Assessing Financial Vulnerability and Risk in the UK’s Charities During and Beyond the Covid Crisis, 2020-2022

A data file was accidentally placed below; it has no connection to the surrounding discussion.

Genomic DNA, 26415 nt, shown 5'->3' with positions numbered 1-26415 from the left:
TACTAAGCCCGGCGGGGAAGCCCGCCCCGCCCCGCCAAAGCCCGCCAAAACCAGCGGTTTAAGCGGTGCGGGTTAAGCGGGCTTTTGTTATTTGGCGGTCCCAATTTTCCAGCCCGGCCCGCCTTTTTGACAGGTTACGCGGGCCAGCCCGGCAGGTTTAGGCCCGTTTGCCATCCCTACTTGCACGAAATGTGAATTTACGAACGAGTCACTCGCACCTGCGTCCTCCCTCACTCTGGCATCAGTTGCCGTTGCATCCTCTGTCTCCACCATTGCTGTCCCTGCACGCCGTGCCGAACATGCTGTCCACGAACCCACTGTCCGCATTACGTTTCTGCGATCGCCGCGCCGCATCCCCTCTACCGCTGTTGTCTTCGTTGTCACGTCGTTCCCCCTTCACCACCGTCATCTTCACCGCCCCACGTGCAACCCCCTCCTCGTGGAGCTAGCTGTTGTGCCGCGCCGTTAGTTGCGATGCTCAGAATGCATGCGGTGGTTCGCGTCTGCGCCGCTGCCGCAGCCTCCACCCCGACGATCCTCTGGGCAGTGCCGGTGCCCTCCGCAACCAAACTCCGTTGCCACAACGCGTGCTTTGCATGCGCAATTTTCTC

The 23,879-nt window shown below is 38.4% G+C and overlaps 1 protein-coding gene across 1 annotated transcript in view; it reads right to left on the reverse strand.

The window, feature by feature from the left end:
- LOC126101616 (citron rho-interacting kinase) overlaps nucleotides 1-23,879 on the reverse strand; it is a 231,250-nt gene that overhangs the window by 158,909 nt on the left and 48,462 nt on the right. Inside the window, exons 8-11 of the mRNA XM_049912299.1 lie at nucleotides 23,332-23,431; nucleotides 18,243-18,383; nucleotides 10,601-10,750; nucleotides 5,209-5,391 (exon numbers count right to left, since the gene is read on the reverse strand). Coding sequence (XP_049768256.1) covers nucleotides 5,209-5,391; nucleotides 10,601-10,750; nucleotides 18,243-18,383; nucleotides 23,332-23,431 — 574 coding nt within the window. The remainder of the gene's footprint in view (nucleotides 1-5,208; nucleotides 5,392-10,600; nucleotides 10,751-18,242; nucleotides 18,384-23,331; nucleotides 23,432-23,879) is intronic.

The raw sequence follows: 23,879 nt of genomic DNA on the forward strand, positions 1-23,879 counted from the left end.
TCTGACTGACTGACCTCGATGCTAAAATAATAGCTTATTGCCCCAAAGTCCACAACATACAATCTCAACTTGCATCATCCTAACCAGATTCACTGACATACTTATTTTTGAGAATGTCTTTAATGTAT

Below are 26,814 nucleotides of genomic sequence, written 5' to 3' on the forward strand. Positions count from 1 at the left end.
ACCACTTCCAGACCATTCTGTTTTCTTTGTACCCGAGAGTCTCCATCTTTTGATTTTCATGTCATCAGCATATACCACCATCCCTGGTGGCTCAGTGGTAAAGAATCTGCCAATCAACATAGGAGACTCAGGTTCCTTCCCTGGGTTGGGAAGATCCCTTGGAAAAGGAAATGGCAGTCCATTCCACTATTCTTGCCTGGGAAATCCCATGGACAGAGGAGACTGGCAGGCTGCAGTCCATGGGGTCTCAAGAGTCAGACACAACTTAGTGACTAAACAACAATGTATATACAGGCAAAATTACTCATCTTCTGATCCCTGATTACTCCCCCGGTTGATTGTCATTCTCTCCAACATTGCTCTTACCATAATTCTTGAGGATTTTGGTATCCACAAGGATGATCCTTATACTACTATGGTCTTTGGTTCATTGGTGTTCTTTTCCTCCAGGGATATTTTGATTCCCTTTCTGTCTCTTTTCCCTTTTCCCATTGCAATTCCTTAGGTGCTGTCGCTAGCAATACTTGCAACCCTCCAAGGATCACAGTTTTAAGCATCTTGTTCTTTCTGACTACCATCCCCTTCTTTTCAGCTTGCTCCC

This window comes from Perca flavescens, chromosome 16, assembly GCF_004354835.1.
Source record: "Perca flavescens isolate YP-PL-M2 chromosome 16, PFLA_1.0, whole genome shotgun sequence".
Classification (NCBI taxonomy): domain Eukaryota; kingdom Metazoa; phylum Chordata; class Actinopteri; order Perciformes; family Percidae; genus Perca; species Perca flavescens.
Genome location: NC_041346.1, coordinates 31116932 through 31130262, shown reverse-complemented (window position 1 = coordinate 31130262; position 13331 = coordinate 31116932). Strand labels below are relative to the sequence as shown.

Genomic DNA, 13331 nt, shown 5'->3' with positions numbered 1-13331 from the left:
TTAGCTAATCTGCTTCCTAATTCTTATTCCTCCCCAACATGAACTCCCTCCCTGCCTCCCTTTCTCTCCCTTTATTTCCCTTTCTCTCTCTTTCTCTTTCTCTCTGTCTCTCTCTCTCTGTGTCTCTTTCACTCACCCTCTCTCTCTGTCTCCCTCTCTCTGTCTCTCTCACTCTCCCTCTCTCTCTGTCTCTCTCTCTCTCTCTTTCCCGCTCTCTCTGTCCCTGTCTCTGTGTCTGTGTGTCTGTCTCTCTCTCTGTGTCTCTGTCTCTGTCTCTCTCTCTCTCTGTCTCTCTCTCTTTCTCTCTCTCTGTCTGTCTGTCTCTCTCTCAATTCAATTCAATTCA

We advise that users familiarise themselves with the reporting requirements of the regulators on whose data we have drawn for this work. Some variables are easily understood (headline income and expenditure figures, or dates of registration and dissolution); others less so (e.g. familiarity with definitions of the components of income which charities are required to report would be desirable for work on the exposure of charities to specific income sources). We carried out work on various aspects of the financial vulnerability of charities and charitable companies, as follows: 1. patterns of registration and dissolution, as measured by the dates on which these events are recorded by the regulators. 2. the extent to which organisations held reserves prior to the onset of Covid-19. We used measures of "unrestricted reserves" which are usually provided only for larger organisations and expressed these as a proportion of the organisation's annual expenditures; 3. financial vulnerability, expressed in various ways - substantial (over 25%) fluctuations in incomes, or fluctuations in the excess of expenditure over income; 4. exposure of organisations to particular income streams. We define these in "VariableDescriptions_covid19_project.doc", attached to this deposit. Note that for time series analyses, the Charity Commission website data on the incomes and expenditures of charities only contains data for relatively recent time periods; a longer time series providing charity financials from the late 1990s to 2012 is available in the Third Sector Research Centre data collection at and we recommend this is linked to the current data from the Charity Commission. Financial histories are not available for as long a time period for Scottish charities since the regulator was not established until 2006. Other data of relevance to work on this project would be a publicly-available classification of charities at Charitable organisations largely fall into a small number of sections of the Standard Industrial Classification and as a result scholars have developed more granular schemas. the data at the above website are publicly-available and can be linked via charity ID numbers. Project papers describing the work in more detail are available at are significant public concerns about the impact of the economic consequences of COVID-19 for UK voluntary organisations. The lockdown has caused the cessation of income generation activities involving face-to-face contacts; it will be followed by longer-term impacts depending on the scale and duration of the post-crisis recession. The impact will be highly differentiated, between organisations of different missions and size, and between communities. Central and national government, funders, voluntary organisation infrastructure bodies, and organisations themselves require analysis of these impacts if they are to make informed decisions. The immediate needs are for understandings of: 1. exactly what sorts of funding streams are at risk, and how the reduction or cessation of that funding has differentiated impacts 2. the extent to which the economic impacts of COVID-19 will differ in magnitude and character from previous shocks to voluntary sector income (there is a baseline degree of fluctuation in organisations incomes and expenditures, but we anticipate the crisis will affect far more organisations); 3. ongoing differential impacts depending on the progress of moving out from lockdown. Our work will contribute to an improved evidence base, providing actionable information on the exposure to risk of charities, drawing on a growing volume of administrative and transactional data. This will provide more granular, policy-relevant data on the impacts of economic change on charitable organisations. In turn this will provide a firmer evidential basis for interventions such as targeted financial support for strategically-significant charities.